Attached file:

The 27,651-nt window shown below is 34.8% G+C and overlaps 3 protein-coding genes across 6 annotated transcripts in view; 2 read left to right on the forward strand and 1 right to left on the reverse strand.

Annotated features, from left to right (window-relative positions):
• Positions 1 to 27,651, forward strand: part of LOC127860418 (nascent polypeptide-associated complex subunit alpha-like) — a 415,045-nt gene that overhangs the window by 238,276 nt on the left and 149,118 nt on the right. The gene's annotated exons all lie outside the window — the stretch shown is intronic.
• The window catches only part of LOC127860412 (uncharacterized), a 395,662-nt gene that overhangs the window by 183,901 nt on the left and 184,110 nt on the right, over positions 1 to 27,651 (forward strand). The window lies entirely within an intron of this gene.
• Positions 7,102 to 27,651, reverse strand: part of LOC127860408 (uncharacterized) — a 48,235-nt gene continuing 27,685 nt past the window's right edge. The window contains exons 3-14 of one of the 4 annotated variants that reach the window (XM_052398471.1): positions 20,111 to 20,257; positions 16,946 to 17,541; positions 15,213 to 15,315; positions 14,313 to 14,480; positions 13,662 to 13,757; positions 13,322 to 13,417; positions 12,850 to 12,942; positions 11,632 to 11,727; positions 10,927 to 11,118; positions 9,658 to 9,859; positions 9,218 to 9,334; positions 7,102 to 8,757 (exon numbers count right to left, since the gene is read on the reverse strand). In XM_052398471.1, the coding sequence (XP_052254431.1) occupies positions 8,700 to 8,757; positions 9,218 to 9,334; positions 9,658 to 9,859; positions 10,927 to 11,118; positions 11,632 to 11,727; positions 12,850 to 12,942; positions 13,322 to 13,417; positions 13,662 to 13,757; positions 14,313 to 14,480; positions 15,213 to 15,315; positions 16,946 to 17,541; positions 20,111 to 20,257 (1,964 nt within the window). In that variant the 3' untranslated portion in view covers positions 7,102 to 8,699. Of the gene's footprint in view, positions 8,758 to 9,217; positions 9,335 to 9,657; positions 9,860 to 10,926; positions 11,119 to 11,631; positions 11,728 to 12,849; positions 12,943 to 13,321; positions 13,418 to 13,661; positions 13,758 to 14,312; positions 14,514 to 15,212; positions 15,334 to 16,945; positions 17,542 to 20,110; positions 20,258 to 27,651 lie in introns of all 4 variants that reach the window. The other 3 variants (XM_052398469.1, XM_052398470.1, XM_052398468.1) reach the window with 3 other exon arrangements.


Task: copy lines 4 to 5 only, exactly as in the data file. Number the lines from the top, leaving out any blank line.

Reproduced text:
• The window catches only part of LOC127860412 (uncharacterized), a 395,662-nt gene that overhangs the window by 183,901 nt on the left and 184,110 nt on the right, over positions 1 to 27,651 (forward strand). The window lies entirely within an intron of this gene.
• Positions 7,102 to 27,651, reverse strand: part of LOC127860408 (uncharacterized) — a 48,235-nt gene continuing 27,685 nt past the window's right edge. The window contains exons 3-14 of one of the 4 annotated variants that reach the window (XM_052398471.1): positions 20,111 to 20,257; positions 16,946 to 17,541; positions 15,213 to 15,315; positions 14,313 to 14,480; positions 13,662 to 13,757; positions 13,322 to 13,417; positions 12,850 to 12,942; positions 11,632 to 11,727; positions 10,927 to 11,118; positions 9,658 to 9,859; positions 9,218 to 9,334; positions 7,102 to 8,757 (exon numbers count right to left, since the gene is read on the reverse strand). In XM_052398471.1, the coding sequence (XP_052254431.1) occupies positions 8,700 to 8,757; positions 9,218 to 9,334; positions 9,658 to 9,859; positions 10,927 to 11,118; positions 11,632 to 11,727; positions 12,850 to 12,942; positions 13,322 to 13,417; positions 13,662 to 13,757; positions 14,313 to 14,480; positions 15,213 to 15,315; positions 16,946 to 17,541; positions 20,111 to 20,257 (1,964 nt within the window). In that variant the 3' untranslated portion in view covers positions 7,102 to 8,699. Of the gene's footprint in view, positions 8,758 to 9,217; positions 9,335 to 9,657; positions 9,860 to 10,926; positions 11,119 to 11,631; positions 11,728 to 12,849; positions 12,943 to 13,321; positions 13,418 to 13,661; positions 13,758 to 14,312; positions 14,514 to 15,212; positions 15,334 to 16,945; positions 17,542 to 20,110; positions 20,258 to 27,651 lie in introns of all 4 variants that reach the window. The other 3 variants (XM_052398469.1, XM_052398470.1, XM_052398468.1) reach the window with 3 other exon arrangements.